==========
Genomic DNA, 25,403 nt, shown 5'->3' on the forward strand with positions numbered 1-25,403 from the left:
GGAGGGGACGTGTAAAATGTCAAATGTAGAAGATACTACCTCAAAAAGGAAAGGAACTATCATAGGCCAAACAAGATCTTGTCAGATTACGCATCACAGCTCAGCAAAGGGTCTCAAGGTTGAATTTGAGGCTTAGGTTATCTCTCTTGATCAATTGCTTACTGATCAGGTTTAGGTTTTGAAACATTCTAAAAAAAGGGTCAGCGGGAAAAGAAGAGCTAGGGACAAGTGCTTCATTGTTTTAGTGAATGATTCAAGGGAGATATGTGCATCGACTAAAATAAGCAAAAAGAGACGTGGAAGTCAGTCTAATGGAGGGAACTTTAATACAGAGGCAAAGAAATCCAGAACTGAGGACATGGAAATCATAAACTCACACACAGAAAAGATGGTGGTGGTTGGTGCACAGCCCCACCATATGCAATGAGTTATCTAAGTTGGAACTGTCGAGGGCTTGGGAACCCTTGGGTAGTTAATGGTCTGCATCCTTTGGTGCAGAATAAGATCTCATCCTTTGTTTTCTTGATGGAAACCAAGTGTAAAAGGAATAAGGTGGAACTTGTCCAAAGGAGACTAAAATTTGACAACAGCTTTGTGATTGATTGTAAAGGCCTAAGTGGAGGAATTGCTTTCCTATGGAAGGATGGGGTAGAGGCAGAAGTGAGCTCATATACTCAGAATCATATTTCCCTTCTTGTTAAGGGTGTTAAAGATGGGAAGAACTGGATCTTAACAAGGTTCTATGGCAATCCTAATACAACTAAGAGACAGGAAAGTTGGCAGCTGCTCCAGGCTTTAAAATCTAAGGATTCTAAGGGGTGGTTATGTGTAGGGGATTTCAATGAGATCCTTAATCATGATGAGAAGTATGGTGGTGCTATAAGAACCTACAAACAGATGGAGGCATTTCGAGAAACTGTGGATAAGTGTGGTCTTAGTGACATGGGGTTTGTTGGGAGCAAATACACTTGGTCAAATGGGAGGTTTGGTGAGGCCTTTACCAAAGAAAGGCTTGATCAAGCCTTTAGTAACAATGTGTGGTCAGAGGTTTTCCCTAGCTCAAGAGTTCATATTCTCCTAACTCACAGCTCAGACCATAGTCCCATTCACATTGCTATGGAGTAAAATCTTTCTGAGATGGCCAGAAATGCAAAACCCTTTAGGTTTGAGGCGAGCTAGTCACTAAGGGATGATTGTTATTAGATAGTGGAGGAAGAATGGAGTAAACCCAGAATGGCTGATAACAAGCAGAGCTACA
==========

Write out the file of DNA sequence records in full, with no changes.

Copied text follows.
Genomic DNA, 25,403 nt, shown 5'->3' on the forward strand with positions numbered 1-25,403 from the left:
GGAGGGGACGTGTAAAATGTCAAATGTAGAAGATACTACCTCAAAAAGGAAAGGAACTATCATAGGCCAAACAAGATCTTGTCAGATTACGCATCACAGCTCAGCAAAGGGTCTCAAGGTTGAATTTGAGGCTTAGGTTATCTCTCTTGATCAATTGCTTACTGATCAGGTTTAGGTTTTGAAACATTCTAAAAAAAGGGTCAGCGGGAAAAGAAGAGCTAGGGACAAGTGCTTCATTGTTTTAGTGAATGATTCAAGGGAGATATGTGCATCGACTAAAATAAGCAAAAAGAGACGTGGAAGTCAGTCTAATGGAGGGAACTTTAATACAGAGGCAAAGAAATCCAGAACTGAGGACATGGAAATCATAAACTCACACACAGAAAAGATGGTGGTGGTTGGTGCACAGCCCCACCATATGCAATGAGTTATCTAAGTTGGAACTGTCGAGGGCTTGGGAACCCTTGGGTAGTTAATGGTCTGCATCCTTTGGTGCAGAATAAGATCTCATCCTTTGTTTTCTTGATGGAAACCAAGTGTAAAAGGAATAAGGTGGAACTTGTCCAAAGGAGACTAAAATTTGACAACAGCTTTGTGATTGATTGTAAAGGCCTAAGTGGAGGAATTGCTTTCCTATGGAAGGATGGGGTAGAGGCAGAAGTGAGCTCATATACTCAGAATCATATTTCCCTTCTTGTTAAGGGTGTTAAAGATGGGAAGAACTGGATCTTAACAAGGTTCTATGGCAATCCTAATACAACTAAGAGACAGGAAAGTTGGCAGCTGCTCCAGGCTTTAAAATCTAAGGATTCTAAGGGGTGGTTATGTGTAGGGGATTTCAATGAGATCCTTAATCATGATGAGAAGTATGGTGGTGCTATAAGAACCTACAAACAGATGGAGGCATTTCGAGAAACTGTGGATAAGTGTGGTCTTAGTGACATGGGGTTTGTTGGGAGCAAATACACTTGGTCAAATGGGAGGTTTGGTGAGGCCTTTACCAAAGAAAGGCTTGATCAAGCCTTTAGTAACAATGTGTGGTCAGAGGTTTTCCCTAGCTCAAGAGTTCATATTCTCCTAACTCACAGCTCAGACCATAGTCCCATTCACATTGCTATGGAGTAAAATCTTTCTGAGATGGCCAGAAATGCAAAACCCTTTAGGTTTGAGGCGAGCTAGTCACTAAGGGATGATTGTTATTAGATAGTGGAGGAAGAATGGAGTAAACCCAGAATGGCTGATAACAAGCAGAGCTACA